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Interest In Owens Could Largely Depend on Antonio Bryant's Knee

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A report surfaced Friday evening that the Bengals were close to signing wide receiver Terrell Owens. Actually, the word TMZ used was "imminent." The Enquirer's Joe Reedy debunked the report, citing two sources claiming it to be false. However, it would appear other reports are suggesting a marriage could eventually be forged. According to ESPN's Adam Schefter, Bengals quarterback Carson Palmer has reportedly been working out "regularly with Owens in California and has been highly impressed", even suggesting to Bengals management that Owens would be an asset. Chad Ochocinco is tearing up Twitter writing that Owens is coming to Cincinnati (no, you shouldn't always take what Chad says on Twitter on face value). Additionally Chris Mortensen wrote:

When I mentioned watch for Bengals & TO earlier, one factor to watch is Antonio Bryant, whose knee was still a problem this off-season.

Where there's smoke, there's fire. Right? While Bryant did rest the final day of minicamp, the story of Bryant's knee dates back last year. In early August, Bryant required surgery to repair a torn meniscus that knocked him out of the preseason. Early during the season, Bryant suffered a bone bruise in his knee; an injury unrelated to the torn meniscus causing just enough worry as to whether he'd play football again.

He suffered another setback on the surgically repaired knee during a flight back from London during Tampa Bay's 35-7 loss to the New England Patriots -- a game played in London's Wembley Stadium.

Bryant's knee injury limited his production in 2009 with the Tampa Bay Buccaneers, recording only 39 receptions for 600 yards receiving and four touchdowns in 13 games played. There's been little reason to worry about Bryant's knee so far, "resting a sore knee" during the final practice of the team's minicamp in late June. However, knees are tricky things and when there's some worry about them, it's always a worry that you end up worrying about.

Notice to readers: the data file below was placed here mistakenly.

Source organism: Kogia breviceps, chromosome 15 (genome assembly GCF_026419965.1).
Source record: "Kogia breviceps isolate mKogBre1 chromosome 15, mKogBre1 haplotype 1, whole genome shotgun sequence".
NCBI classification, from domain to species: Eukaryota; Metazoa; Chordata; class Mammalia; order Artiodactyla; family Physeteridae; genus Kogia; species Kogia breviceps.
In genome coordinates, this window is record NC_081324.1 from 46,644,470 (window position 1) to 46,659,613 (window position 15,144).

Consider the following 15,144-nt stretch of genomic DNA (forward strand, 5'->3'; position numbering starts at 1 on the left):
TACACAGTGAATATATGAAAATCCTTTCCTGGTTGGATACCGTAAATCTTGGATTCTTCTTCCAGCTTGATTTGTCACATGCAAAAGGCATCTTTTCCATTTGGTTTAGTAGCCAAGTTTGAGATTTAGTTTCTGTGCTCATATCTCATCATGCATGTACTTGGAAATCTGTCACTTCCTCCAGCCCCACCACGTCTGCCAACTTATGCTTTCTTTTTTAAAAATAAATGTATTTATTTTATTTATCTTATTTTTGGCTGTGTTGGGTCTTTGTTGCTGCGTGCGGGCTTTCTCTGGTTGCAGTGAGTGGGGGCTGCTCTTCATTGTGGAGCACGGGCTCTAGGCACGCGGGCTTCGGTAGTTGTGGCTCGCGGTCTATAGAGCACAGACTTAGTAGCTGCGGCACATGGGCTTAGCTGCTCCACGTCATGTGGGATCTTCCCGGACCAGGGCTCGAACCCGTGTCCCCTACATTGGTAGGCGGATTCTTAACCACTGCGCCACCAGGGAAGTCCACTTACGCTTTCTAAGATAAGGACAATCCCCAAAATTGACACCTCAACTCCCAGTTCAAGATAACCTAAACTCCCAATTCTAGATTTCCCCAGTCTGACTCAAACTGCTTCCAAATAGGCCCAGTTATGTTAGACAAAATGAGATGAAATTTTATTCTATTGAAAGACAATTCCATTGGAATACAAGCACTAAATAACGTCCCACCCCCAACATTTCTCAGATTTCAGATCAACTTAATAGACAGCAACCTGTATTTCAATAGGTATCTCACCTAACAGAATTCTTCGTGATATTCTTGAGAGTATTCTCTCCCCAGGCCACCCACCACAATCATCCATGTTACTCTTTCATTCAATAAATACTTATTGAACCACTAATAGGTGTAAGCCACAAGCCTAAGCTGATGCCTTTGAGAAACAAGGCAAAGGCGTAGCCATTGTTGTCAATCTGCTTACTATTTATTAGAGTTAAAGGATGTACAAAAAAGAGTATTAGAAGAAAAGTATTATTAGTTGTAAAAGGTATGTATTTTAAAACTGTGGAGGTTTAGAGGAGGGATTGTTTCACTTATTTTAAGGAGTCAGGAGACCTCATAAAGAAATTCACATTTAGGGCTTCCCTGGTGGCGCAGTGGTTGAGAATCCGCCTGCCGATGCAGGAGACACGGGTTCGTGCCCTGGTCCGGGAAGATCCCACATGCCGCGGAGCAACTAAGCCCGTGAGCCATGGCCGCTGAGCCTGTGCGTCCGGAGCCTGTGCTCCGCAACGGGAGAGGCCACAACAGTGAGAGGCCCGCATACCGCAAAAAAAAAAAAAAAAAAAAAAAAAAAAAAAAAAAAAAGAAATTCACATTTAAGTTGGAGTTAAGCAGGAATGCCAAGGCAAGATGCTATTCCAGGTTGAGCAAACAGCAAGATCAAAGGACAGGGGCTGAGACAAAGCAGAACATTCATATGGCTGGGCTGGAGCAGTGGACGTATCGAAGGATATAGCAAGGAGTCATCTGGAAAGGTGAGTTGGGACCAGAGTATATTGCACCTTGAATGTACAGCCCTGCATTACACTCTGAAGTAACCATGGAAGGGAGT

If the Bengals are that concerned about the knee, then it would make sense that they'd have renewed interest for Owens, who was the odd man out when the team signed Bryant to four-year deal in March. The question is, if Bryant's knee is still having problems from previous surgeries and injuries, what prompted the Bengals to sign him to the contract they did in the first place? They did see this as a potential problem. Right? Though we should point out the issue that's largely been reported at this point has been soreness in his knee and all Bryant could need for the time being is simply rest.

Again, through two sources, Reedy refuted Owens signing outright. Even though "the public evidence is glaring", in the end it's all talk, writes Mothership Captain Geoff Hobson.

Privately, the Bengals are saying they’re not looking to do it. They would prefer to give the shots to kids like Jerome Simpson and Dez Briscoe and not turn to a 36-year-old when they have a 32-year-old receiver on the other side.

Could it change? Sure. Go back to 2008 when they had no plans in July to re-sign Chris Henry in August. They didn’t know that Chad Ochocinco and Andre Caldwell would get hurt in a preseason game and be sidelined for a few weeks. Or that T.J. Houshmandzadeh wouldn’t practice all camp with a hamstring problem. And it turned out that Simpson was no match for a quick transition from Division II.

On the other hand, PFT writes "we're told that the process involving Owens' next team is something that will play out this week, and that the Bengals are in the mix." Whether or not it's Owens' people telling Mike Florio that the Bengals are in the mix without the Bengals saying that they are, is a totally different matter. All I know is that when stories will not die, they end up becoming true. Most recent example? Adam Jones.